The costs of musculoskeletal disorders are staggering. They are the most common health conditions in the United States among all age groups, with half of all Americans reporting at least one chronic musculoskeletal condition.
According to a joint project of leading orthopedic societies in the United States, musculoskeletal disorders for work-related injuries account for one-half of all days away from work. A decade ago, these conditions cost Americans nearly $1 trillion in health care costs and lost wages. That's an astounding 7.4 percent of the gross domestic product in the U.S. The problem has only gotten worse since then.
The latest figures from the Centers for Disease Control and Prevention show that from 2000 to 2010 the number of knee replacements nearly doubled.
And the United States is just at the beginning of the surge of retiring baby boomers, who are more active than earlier generations of retirees, so it is anticipated that the demand for knee replacement services will climb sharply.
In addition to societal impact, knee conditions can be devastating on an individual level. They cause substantial pain and can dramatically decrease quality of life for anyone at any age — active adolescent athletes who rupture a ligament or damage cartilage; healthy middle-aged adults who incur wear-and-tear disorders; and vibrant retirees who lose independent living and acquire chronic diseases such as diabetes and hypertension because of arthritis. These conditions are incredibly complex, involving bones, muscles, ligaments, tendons and cartilage.
To help people delay or even prevent costly replacements, Mayo Clinic's Center for Regenerative Medicine is supporting four studies aimed at different parts of the knee.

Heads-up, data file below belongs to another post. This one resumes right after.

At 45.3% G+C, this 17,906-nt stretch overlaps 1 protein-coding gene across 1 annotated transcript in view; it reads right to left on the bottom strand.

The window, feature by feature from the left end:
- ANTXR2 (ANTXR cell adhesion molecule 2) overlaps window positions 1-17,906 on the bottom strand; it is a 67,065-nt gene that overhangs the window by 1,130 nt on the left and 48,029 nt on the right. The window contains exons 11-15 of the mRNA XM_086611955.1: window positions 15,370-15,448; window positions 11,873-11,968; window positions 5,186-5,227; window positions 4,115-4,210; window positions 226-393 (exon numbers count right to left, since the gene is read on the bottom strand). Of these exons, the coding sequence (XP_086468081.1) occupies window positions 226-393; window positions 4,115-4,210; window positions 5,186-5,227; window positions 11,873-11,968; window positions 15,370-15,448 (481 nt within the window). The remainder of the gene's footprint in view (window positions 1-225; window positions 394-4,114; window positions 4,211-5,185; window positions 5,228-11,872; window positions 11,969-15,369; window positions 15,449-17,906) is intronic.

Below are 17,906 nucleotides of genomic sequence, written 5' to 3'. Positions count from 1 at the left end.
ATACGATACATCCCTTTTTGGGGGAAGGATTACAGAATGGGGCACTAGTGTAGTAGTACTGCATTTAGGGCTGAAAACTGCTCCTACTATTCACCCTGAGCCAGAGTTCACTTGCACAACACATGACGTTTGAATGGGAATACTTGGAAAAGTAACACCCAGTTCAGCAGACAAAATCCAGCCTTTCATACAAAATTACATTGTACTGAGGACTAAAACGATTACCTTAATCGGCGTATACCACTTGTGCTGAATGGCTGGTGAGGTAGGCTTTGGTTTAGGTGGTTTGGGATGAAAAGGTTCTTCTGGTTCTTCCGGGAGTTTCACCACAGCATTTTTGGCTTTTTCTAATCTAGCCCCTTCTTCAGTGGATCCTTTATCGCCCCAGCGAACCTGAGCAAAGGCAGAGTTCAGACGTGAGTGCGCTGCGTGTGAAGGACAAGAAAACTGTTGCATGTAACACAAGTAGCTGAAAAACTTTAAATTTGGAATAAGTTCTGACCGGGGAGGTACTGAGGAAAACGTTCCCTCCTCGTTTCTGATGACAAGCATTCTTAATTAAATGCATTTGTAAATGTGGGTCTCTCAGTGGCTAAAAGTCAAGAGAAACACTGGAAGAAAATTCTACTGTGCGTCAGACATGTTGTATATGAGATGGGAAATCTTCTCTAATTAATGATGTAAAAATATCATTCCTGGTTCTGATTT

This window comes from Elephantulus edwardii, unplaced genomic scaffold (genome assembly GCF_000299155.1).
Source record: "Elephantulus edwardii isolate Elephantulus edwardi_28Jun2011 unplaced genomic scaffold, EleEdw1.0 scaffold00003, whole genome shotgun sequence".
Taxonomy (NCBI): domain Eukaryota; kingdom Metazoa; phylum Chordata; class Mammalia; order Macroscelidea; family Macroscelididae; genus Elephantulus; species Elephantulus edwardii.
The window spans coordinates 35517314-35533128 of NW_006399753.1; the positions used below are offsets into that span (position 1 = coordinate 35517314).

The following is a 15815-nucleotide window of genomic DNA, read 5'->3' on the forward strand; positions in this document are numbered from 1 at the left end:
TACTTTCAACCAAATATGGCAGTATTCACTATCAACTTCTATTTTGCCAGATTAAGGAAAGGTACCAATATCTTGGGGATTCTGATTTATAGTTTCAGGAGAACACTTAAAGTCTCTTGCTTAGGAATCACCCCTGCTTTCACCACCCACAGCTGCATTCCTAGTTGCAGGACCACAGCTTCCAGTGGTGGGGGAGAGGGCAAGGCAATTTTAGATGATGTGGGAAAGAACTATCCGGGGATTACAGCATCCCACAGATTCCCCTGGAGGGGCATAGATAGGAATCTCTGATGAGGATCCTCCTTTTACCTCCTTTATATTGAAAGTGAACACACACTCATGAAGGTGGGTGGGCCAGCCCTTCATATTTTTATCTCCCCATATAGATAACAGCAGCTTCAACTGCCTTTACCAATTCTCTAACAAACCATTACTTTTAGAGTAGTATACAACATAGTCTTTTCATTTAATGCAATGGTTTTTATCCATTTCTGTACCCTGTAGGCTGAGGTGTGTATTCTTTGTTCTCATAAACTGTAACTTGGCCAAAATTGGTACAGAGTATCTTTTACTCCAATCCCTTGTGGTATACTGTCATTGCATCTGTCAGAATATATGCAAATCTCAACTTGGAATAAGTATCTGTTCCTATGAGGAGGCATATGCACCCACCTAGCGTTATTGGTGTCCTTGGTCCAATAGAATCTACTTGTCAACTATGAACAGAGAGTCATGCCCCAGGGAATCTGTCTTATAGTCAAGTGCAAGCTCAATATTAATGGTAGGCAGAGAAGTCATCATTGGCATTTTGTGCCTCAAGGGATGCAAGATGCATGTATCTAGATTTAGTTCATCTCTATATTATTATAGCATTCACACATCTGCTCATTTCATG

Mayo Clinic has launched the first study in the U.S. to treat knee arthritis with stem cells harvested from fat tissue and grown in a lab. Compared to trials with bone marrow concentrate, this trial will inject millions of purified stem cells into arthritic knees to study the ability of these cells to reduce symptoms and regenerate damaged tissue.
Researchers will follow subjects with a variety of measures, including cartilage-sensitive MRI scans. With this information, Mayo researchers will build a foundation for further stem cell research and develop ways to tweak the stem cells in future patients to enhance their healing ability.
Your body is filled with healing cells, growth factors and proteins. To treat knee arthritis, Mayo Clinic researchers are testing platelet-rich plasma, which is rich in all three.
The technique starts with a patient's own blood, and researchers centrifuge it to concentrate the platelets into a small volume of plasma. Platelets contain several growth factors that aid in healing. The enriched plasma is then injected back into the patient to reduce pain and inflammation, improve function and promote healing.
Bone marrow concentrate
Similar to platelet-rich plasma, your body contains bone marrow rich in proteins and growth factors. However, bone marrow also contains stem cells, which are powerful cells capable of reducing inflammation, promoting cell division and potentially slowing down arthritis.
When concentrated, bone marrow delivers a robust mix of proteins, stem cells, platelets and other cells. The quantity of stem cells available for most bone marrow concentrate procedures is small — approximately 50,000 per injection — but bone marrow concentrate has demonstrated success for improving knee conditions such as arthritis. Mayo Clinic researchers are studying the components of bone marrow concentrate to determine optimal dosing and treatment regimens.
Researchers know that injections of a specific protein — interleukin-1 receptor antagonist protein (IRAP) — will help reduce swelling in the knee joint. Unfortunately, the effect doesn't last long, as the protein is gone within 30 to 60 minutes.
However, researchers at Mayo Clinic are developing a gene that produces the protein and are placing it into a virus that can be injected into the knee. With the help of the virus, the gene "infects" the native knee cells so that the body produces the protein for up to a year. Researchers expect to launch a phase I trial within a year.
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Jan. 11, 2017